Once I’ve calculated the “Id” for the sub-category, I’d need to replace it by the label. To achieve this, I’ll just do a merge of this table on itself based on the SubCategoryId equal to the QuestionId:

#"Merged Queries" =
        #"Added SubCategoryId",
        #"Added SubCategoryId",

Expand the table and select the column Question that you should rename sub-category. Apply the same tactic for the addition of the label of the Category and you should have the table bellow.


This table has too many rows because we still have rows for the categories and sub-categories. We can just filter them out using the column level.

#"Filtered Rows1" =
          #"Renamed Columns2",
          each ([Level] = "question")

The column level is now pointless (one unique value equal to “question”) and we can safely remove it (and also the columns for Ids of category and sub-category) to have a clean dimension table:


In the next blog post, I’ll explain how to build my “interviewee” dimension.

Parsing a string with Power BI (M language)

A few days ago, I read an interesting blog post of Lukas Lötters [b|t] where he is explaining how to use regular expressions in Power BI (M language) by running an R script. It’s a really smart way to solve the issue. But I wanted to try to resolve this problem without delegating the parsing of the string to R (just for the challenge!).

In a nutshell, the challenge is to find a substring in a string. This substring is identified by a pattern \((19|20)\d{2}. If you’re not familiar with regular expressions, it just means a parenthesis followed by “19” or “20” and two additional digits.


Let’s start by defining a few test-cases that the function to implement will need to pass:

  • “The Shawshank Redemption (1994)” / result: 1994
  • “My Dad Says (2010) {Dog Ed Pursuit (#1.7)}” / result: 2010
  • “Years Younger (2004/I)” / result: 2004
  • “abcd(19xy) hqskj dhq (2020)” / result: 2020
  • “fdsdf (1995) sdfsdf (19)” / result: 1995
  • “hkjehr (195x) (1993)” / result: 1993
  • “hkjehr (19-9) (2005)” / result: 2005
  • “hkjehr (199.) (2000)” / result: 2000
  • “hkjehr (19+9) (1993)” / result: 1993

The three first test-cases are directly retrieved from the original file to parse, for the others, they are just additional potential cases directly produced by my own brain.

To solve this challenge, I’ll create a function expecting a text.

    ExtractYear = (string as text) =>

My first step will be to identify all the opening parenthesis in the string. Usually, we use the function Text.PositionOf to get the first occurrence of a character in a string. But if we specify the parameter Occurrence.All, this function is returning a list with all the occurrences.

    starts = Text.PositionOf(string, "(", Occurrence.All),

The previous function is returning a list of positions in the string. I’ll now extract the 4 characters following the parenthesis and will replace the previous content of my list with these 4 characters, List.Transform is a good friend for this kind of task.

    blocks =
            , each Text.Range(string, _ + 1, 4)

Unfortunately, I’m not sure that I’ve 4 characters after the parenthesis in my string (test-case 5). I need to be careful and handle the error. We can implement this in a try ... otherwise ... syntax.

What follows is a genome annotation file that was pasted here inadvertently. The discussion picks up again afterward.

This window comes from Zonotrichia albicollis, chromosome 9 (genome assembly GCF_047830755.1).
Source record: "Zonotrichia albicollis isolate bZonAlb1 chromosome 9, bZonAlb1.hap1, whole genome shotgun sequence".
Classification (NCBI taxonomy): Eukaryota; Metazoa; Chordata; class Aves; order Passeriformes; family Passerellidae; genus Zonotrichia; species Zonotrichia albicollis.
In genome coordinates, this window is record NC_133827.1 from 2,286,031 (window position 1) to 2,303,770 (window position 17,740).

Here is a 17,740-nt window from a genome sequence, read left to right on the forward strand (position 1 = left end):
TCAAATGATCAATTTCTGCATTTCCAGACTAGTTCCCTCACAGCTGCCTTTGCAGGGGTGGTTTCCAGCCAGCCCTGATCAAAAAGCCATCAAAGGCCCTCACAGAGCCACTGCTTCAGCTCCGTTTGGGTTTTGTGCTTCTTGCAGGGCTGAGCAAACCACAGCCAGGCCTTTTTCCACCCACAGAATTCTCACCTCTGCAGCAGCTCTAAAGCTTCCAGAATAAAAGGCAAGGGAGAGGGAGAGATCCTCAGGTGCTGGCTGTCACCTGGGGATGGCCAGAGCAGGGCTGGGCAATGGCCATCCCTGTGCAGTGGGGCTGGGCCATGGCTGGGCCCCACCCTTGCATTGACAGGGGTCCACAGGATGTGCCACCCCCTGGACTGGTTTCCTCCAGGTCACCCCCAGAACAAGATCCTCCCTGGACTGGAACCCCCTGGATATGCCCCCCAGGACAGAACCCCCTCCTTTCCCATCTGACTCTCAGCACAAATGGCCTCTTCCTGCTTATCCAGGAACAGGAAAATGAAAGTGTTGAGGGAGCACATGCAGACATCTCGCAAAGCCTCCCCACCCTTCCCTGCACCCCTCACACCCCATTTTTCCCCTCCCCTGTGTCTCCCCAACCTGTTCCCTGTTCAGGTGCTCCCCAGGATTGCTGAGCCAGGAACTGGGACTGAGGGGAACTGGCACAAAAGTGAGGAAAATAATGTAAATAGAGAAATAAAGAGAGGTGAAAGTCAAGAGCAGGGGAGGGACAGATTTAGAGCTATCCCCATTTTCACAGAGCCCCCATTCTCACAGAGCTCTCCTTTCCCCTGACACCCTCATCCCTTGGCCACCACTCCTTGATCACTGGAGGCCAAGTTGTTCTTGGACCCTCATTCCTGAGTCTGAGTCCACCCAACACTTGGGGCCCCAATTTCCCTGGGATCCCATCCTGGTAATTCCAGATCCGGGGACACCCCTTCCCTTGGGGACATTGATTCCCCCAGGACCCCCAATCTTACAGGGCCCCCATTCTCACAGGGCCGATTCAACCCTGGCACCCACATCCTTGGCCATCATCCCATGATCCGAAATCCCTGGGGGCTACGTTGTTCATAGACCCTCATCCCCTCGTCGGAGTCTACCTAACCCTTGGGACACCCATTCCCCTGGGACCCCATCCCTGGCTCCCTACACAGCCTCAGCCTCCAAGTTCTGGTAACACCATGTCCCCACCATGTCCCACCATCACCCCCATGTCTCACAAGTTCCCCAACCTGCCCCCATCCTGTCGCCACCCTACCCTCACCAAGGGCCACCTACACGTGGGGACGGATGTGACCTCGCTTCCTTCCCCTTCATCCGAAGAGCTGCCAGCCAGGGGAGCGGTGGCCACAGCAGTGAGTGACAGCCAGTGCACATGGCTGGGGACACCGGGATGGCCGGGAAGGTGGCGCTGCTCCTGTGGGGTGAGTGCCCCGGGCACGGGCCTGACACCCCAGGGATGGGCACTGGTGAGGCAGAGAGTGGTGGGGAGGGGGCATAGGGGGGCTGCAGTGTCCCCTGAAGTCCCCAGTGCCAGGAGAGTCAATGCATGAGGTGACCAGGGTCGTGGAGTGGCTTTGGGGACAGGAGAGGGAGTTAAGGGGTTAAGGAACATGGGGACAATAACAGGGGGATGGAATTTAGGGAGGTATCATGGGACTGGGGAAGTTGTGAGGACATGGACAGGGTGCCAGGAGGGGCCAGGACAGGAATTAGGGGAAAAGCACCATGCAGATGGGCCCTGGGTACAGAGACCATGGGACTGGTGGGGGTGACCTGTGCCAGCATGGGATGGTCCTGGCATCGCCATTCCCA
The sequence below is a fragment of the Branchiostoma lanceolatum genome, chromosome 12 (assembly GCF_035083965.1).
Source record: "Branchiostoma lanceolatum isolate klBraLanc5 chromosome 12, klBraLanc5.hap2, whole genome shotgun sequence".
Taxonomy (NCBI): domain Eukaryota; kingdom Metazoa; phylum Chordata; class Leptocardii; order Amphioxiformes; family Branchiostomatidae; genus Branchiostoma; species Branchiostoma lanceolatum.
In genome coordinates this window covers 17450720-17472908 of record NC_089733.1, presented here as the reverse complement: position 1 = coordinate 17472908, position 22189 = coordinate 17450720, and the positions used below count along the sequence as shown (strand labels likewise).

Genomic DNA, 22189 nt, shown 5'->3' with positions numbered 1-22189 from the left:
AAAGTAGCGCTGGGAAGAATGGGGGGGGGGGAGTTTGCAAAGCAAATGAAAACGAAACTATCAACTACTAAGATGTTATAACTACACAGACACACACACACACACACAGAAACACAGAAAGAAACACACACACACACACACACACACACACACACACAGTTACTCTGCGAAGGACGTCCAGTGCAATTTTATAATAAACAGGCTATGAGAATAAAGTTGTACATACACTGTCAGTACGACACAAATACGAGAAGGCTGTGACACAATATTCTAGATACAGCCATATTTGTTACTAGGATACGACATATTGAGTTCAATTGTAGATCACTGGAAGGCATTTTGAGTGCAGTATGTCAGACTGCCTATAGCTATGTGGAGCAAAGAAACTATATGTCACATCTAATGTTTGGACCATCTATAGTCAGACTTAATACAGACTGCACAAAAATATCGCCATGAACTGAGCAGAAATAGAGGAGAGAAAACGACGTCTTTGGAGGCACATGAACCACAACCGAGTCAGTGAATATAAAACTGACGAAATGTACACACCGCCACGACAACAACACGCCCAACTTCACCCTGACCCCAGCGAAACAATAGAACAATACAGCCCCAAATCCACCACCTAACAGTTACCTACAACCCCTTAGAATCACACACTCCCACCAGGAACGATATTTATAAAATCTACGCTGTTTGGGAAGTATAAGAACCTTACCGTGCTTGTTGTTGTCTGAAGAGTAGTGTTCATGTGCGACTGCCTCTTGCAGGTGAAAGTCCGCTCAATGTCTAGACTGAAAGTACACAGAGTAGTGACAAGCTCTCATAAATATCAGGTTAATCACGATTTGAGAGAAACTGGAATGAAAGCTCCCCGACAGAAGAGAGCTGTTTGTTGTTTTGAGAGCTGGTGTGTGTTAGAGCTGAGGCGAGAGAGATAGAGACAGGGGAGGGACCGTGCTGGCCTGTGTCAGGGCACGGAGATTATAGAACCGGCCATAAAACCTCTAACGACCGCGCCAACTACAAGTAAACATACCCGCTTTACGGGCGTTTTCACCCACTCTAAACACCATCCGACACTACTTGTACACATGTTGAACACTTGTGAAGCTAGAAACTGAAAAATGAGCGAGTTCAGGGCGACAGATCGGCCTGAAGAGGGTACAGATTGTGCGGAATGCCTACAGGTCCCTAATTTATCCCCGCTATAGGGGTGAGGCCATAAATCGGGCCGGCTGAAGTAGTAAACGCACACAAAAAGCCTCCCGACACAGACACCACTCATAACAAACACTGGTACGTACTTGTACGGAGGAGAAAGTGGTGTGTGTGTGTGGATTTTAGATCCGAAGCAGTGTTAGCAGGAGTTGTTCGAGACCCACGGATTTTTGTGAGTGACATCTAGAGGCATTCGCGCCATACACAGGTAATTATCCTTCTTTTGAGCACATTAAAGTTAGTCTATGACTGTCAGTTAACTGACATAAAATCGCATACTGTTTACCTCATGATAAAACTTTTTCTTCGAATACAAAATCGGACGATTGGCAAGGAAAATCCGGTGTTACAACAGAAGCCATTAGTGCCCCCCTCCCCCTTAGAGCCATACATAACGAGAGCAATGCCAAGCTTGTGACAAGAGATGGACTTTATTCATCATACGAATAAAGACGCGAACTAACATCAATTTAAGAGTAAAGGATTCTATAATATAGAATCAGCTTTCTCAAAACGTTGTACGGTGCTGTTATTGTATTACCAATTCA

blocks =
            , each try Text.Range(string, _ + 1, 4) otherwise null

Now, for each opening parenthesis, I’ve the next 4 characters (or null if they are not existing). I’ll need to filter this list of 4 characters to only take into account those starting by “19” or “20”. To apply this filter to my list, I’ll use the function List.Select.

    blocks1920 =
            , each
                Text.StartsWith(_, "19")
                or Text.StartsWith(_, "20")

This filter will already considerably reduce the list of potentials year. The only test-cases where I still have many potential years are the test-case 6 and next. Expl: hkjehr (195x) (1993). This test-case has 2 remaining elements in the list: 195x and 1993.

To continue to filter out candidate “year”, I need to check that the characters in position 3 and 4 are digits. I have not found a native function in M to test that a character is a digit, so I’ll implement this by myself. But first step, extract characters in position 3 and 4 and pass them as parameter to the to-be-created function named isDigit. This new function will return true/false (a logical in M).

    blocks1920dd =
            , each
                and isDigit(Text.Range(_,3,1))

To validate that a character is a digit, I decided to rely on characters and encoding. All the digits are encoded between positions 48 and 57 in the ASCII table.

ascii-charsMy function isDigit will just test that the character, transformed to a number (by the help of Character.ToNumber) is between the same conversion applied to “0” and “9”.

    isDigit = (x as text) as logical =>
        and Character.ToNumber(x)<=Character.ToNumber("9"),

This internal function is accepting a parameter. Take a look to the syntax where I stipulated this parameter after the equal symbol and before the arrow symbol (Just as for a normal function).

When all these tests have been applied to filter the candidate for the release year I’m expecting to have just one remaining candidate! I’ll assert this with the function List.Single. This function is throwing an error if the list is empty or has more than one element.

    value = List.Single(blocks1920dd)

That’s it! My newly created function is validating all the cases that I set at the beginning.


Full code:

    ExtractYear = (string as text) =>
    starts = Text.PositionOf(string, "(", Occurrence.All),
    blocks =
            , each try Text.Range(string, _ + 1, 4) otherwise null
    blocks1920 =
            , each
                Text.StartsWith(_, "19")
                or Text.StartsWith(_, "20")
    blocks1920dd =
            , each